Balancing Chemical Reactions

Before you can start doing full blown reaction stoichiometry problems you're going to need a fully balanced chemical reaction. A balanced chemical reaction will show the correct ratios (in moles) of reactants and products. The big underlying concept here is conservation of mass. This is a fancy way of saying that you have to have exactly as many atoms out (products) as you have coming in (reactants). This is straight up chemical accounting work. You will need to total up each of the different kinds of atoms (elements) on the left side of the arrow and make sure that you get that same exact total on the right side of the arrow. This is what we mean by balancing the equation or reaction. Below is an example of a properly balanced equation.

The whole numbers used to balance each chemical formula are known as coefficients. There are actually "four" coefficients here because anytime a coefficient of 1 (one) is needed, it is just left blank for clarity. We know that if a formula is given, there has to be at least one of that formula. Always remember to count the ones when asked about coefficients. Any number other than one must be explicitly shown. We typically want the balanced equation to be balanced with whole numbers. And those whole numbers should be the smallest set of whole numbers that correctly convey the ratios. What is wrong with this version of the previous reaction?

3 CH4 + 12 Cl2 → 3 CCl4 + 12 HCl

Even though there are the same number of atoms on the left and right sides of the equation, those ratios: 3/12, 3/3, 12/12 can all be reduced to a smaller set of numbers with the same ratios. All those coefficients can be divided by 3 and get a new whole number. So this version of the reaction above is not correctly balanced according to accepted norms in chemistry.

Are there specific steps to Balancing?

The first type of balancing problems that you will complete are done by inspection. Balancing by inspection is just that... you look on each side of the arrow and put in coefficients so as to balance out a particular element. Then you do it again. And again. As you go back and forth you will eventually arrive at the proper set of coefficients that perfectly balance all the atoms in the reaction.

So no specific steps here, although there are some pretty good rules of thumb for balancing by inspection. First, try to start with elements that are only in one place (formula) on each side of the equation. Elements that show up numerous times should always be tackled last when balancing. By doing this, you'll most likely have the reaction balanced before having to even attempt the multilisted elements.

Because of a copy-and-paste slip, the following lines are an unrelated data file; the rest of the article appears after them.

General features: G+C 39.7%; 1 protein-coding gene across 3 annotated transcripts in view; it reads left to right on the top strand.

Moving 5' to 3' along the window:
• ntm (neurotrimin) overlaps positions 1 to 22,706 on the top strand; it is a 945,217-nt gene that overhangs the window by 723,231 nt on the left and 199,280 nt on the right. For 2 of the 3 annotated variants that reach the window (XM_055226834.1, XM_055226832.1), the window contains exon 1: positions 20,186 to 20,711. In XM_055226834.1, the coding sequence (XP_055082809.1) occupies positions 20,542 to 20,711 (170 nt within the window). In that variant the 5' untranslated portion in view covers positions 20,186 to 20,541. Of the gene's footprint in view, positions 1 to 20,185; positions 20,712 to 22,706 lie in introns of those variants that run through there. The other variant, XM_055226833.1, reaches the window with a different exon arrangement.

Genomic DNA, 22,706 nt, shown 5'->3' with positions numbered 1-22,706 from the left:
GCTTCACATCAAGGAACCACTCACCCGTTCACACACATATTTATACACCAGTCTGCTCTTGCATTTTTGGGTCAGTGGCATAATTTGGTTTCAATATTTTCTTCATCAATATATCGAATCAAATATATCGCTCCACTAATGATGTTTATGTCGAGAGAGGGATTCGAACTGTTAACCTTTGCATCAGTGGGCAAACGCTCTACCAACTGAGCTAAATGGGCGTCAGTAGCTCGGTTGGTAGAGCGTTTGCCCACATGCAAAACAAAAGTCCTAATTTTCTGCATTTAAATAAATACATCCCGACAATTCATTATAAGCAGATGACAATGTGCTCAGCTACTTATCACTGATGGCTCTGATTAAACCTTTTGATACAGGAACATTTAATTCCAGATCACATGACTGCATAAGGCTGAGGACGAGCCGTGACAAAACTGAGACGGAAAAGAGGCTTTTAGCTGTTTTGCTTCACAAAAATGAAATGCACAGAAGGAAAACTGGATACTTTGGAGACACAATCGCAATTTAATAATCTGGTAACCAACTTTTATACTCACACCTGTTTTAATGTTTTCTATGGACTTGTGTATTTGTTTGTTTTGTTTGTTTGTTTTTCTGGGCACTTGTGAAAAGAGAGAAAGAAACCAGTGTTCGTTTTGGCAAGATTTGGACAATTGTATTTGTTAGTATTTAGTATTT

Stepwise Balancing Example

Here is a rather classic balancing example of a combustion reaction. In this case, it will be the combustion of ethanol. The unbalanced equation is

C2H6O   +   O2   →   CO2   +   H2O

Step 1: First thing is to notice that carbon (C) is only in one formula on each side of the reaction arrow. So carbons can be easily balanced by having a 1 for a coefficient on the left side (reactants) and a 2 on the right side (products):

1C2H6O   +   O2   →   2 CO2   +   H2O

Step 2: Now we see that hydrogen (H) is now set at 6 on the left. So we balance the H's with a 3 in front of the water formula:

1C2H6O   +   O2   →   2 CO2   +   3 H2O

Step 3: Now we can finish by counting all the oxygens on the right side (we get 7) and adjusting the coefficient for the oxygen (O2) so that the left side also has a total of 7. Note there is one oxygen in the formula for ethanol, this means we only need 6 more which means a coefficient of 3 for O2:

1C2H6O   +   3 O2   →   2 CO2   +   3 H2O

This is the correctly balanced equation shown above. However, we typically do not bother writing/showing coefficients of one because that is assumed if there is a formula there in the first place. So here is the more "streamlined" reaction balanced:

C2H6O   +   3 O2   →   2 CO2   +   3 H2O


I'd go on and on about balancing equations but you could just read up on it from OpenStax. Here is the OpenStax link about Writing and Balancing Chemical Equations.



previous back to top next

© 2019-2022 · mccord